The U.S. Presidential Library holds more than 780 titles consisting of nearly 800,000 pages. The database includes Messages and Papers of the Presidents

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It’s Getting Hot in Here: The Cuban Missile Crisis and the Cold War

American History, Foreign Affairs, Law Journal Library, Political Science, U.S. Congressional Documents, U.S. Presidential Library, World Treaty Library
Tara Kibler

More than 50 years ago, the discovery of Soviet missiles in Cuba led to a 13-day standoff between the United States and the Soviet Union. After spending 16 years in a Cold War, the Cuban Missile Crisis of 1962 remains the closest the two superpowers ever came to an all-out nuclear conflict. Tense negotiations and risky moves on the part of the Kennedy administration neutralized the conflict, but the terror incited by the crisis still shook the globe. Regardless, the Cold War continued on until its official end in 1991—though some argue it still exists today. Explore the events of the Cuban Missile Crisis and its legacy with HeinOnline…

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Tip of the Week: Researching Impeachment in HeinOnline

Exploring HeinOnline, Law Journal Library, Political Science, Tip of the Week, Tips and Tricks, U.S. Congressional Documents, U.S. Congressional Serial Set, U.S. Presidential Library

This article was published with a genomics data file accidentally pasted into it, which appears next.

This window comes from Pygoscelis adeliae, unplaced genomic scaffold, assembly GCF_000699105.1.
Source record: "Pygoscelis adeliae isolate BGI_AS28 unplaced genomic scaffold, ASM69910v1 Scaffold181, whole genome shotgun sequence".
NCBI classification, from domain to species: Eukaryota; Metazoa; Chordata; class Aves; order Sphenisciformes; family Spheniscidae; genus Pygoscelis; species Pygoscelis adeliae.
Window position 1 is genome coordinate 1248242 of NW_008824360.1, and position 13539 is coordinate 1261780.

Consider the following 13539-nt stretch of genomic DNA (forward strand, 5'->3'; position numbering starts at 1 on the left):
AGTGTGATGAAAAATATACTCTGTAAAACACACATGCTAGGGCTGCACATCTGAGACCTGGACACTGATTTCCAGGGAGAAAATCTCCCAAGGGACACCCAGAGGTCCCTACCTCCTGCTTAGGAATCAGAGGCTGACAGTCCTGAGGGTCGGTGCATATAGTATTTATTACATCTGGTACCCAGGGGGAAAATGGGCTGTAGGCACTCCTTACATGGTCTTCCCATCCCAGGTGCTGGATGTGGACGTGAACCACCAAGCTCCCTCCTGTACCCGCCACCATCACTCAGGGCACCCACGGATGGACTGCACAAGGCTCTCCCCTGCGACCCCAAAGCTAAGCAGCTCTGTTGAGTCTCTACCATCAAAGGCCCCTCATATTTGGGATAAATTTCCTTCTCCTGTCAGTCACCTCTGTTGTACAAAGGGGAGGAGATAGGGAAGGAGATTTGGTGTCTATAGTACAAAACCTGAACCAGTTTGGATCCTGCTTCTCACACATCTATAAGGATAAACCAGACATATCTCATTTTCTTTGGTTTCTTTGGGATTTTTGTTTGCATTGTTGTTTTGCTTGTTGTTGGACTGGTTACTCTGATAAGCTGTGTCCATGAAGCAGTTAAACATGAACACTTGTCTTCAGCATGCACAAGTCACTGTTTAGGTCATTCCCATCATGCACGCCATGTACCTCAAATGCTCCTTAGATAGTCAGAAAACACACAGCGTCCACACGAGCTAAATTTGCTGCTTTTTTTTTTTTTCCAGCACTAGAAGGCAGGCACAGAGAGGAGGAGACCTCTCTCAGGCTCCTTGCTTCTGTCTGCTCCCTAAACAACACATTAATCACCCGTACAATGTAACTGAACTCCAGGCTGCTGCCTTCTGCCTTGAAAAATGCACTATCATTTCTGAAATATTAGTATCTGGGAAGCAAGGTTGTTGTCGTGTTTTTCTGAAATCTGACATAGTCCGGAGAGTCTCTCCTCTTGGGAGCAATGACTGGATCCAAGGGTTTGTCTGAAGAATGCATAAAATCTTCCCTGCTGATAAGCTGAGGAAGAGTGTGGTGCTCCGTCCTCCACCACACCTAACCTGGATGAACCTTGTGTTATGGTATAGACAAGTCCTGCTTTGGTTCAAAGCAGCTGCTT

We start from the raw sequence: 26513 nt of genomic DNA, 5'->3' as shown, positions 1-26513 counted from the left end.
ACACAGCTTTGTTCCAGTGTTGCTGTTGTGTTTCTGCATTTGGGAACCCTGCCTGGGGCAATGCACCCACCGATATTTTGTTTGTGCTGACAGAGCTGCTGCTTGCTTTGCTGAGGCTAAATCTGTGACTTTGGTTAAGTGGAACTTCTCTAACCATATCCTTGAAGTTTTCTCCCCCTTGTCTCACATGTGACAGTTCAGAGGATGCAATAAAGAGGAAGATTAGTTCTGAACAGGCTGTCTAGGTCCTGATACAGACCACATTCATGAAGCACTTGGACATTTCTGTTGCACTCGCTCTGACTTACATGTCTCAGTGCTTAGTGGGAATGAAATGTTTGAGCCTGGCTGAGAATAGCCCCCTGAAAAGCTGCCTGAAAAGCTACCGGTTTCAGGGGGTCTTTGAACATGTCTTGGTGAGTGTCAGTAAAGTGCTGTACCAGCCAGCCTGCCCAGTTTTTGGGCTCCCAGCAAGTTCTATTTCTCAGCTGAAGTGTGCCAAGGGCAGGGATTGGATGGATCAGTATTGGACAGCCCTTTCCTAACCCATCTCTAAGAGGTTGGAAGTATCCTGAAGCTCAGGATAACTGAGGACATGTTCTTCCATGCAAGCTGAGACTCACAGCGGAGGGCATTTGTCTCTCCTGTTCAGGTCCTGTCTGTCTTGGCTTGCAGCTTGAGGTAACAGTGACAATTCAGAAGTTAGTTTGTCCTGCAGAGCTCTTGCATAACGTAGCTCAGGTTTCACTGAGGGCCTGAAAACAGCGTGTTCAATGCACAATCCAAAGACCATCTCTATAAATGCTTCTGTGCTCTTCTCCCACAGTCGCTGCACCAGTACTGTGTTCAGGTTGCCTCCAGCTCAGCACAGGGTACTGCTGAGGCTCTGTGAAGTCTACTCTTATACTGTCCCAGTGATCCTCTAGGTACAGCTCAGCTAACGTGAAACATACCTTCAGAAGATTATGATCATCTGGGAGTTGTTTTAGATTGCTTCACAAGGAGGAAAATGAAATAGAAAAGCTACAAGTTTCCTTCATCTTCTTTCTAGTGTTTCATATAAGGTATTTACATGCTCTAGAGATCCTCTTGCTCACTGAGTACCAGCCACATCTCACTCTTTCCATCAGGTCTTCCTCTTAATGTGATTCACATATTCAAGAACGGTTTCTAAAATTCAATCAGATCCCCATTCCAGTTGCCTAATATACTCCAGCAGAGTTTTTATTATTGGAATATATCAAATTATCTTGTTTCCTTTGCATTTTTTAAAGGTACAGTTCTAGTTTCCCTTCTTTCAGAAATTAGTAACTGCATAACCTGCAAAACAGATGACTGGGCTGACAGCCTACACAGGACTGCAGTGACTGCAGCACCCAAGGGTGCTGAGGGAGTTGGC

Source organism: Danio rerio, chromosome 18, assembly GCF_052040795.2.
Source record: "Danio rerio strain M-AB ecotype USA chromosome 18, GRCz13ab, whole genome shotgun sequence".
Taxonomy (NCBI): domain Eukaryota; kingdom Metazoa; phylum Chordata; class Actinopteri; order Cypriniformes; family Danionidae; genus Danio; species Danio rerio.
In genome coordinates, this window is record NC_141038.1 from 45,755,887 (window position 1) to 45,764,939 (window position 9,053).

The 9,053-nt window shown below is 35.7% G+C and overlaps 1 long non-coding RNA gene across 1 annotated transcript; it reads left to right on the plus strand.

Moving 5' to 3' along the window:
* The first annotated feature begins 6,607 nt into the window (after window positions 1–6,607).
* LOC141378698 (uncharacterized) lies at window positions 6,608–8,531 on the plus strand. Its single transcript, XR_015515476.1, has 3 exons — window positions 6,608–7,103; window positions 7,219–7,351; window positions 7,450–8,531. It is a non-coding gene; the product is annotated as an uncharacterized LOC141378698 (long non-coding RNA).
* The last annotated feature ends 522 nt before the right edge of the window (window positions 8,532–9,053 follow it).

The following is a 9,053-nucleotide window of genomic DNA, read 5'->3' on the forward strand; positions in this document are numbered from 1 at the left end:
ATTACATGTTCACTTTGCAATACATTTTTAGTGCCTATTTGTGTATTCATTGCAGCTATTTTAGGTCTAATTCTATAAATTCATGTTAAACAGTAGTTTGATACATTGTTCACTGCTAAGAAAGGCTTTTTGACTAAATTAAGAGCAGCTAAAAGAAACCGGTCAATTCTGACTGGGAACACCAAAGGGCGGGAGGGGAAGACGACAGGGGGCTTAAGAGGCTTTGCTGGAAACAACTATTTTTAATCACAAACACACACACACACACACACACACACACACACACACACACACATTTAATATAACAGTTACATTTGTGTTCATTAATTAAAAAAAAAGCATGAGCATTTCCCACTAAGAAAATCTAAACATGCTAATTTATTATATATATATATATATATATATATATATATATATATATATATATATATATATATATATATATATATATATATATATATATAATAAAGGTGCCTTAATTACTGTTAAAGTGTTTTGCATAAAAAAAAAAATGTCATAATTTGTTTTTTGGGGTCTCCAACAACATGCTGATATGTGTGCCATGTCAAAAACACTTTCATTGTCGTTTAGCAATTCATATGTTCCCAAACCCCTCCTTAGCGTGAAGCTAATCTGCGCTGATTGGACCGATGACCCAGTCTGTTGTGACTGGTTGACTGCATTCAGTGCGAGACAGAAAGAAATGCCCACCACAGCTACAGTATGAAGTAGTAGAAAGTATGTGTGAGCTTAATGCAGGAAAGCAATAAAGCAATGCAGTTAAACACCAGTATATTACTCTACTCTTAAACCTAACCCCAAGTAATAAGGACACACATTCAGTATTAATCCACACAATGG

Lauren Mattiuzzo

HeinOnline’s vast collection of government documents, academic journals, and case law allow users to stay up-to-date with current events in our world. Today, let’s take a look at what resources are available in HeinOnline to impress your friends with your knowledge on recent breaking news!

Impeachment Inquiry on Donald Trump

House Speaker Nancy Pelosi announced Tuesday that Democratic leaders were launching an official impeachment inquiry into President Donald Trump. This decision came after a phone call Trump recently made to the president of Ukraine, allegedly asking him to investigate former Vice President and potential presidential challenger Joe Biden…

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Remembering the Fallen: Researching the Tragedy of 9/11

American History, Code of Federal Regulations (CFR), Foreign Affairs, Highlights in History, Law Journal Library, Reports of U.S. Presidential Commissions, Statutes at Large, U.S. Presidential Library
Tara Kibler

On this day in 2001, the United States experienced the single worst terrorist attack in human history. The morning of Tuesday, September 11 saw four separate but coordinated attacks in various U.S. locations, which killed 2,966 people, injured more than 6,000 others, and resulted in billions of dollars in damages. The events of September 11th shocked the world, paving the way for a more aggressive, preemptive U.S. approach to foreign policy and national security. Join HeinOnline in understanding the tragedy and researching its impact as we remember the fallen.

Before We Get Started:

Don’t miss out! Make sure you have the databases we’ll be mentioning in this post…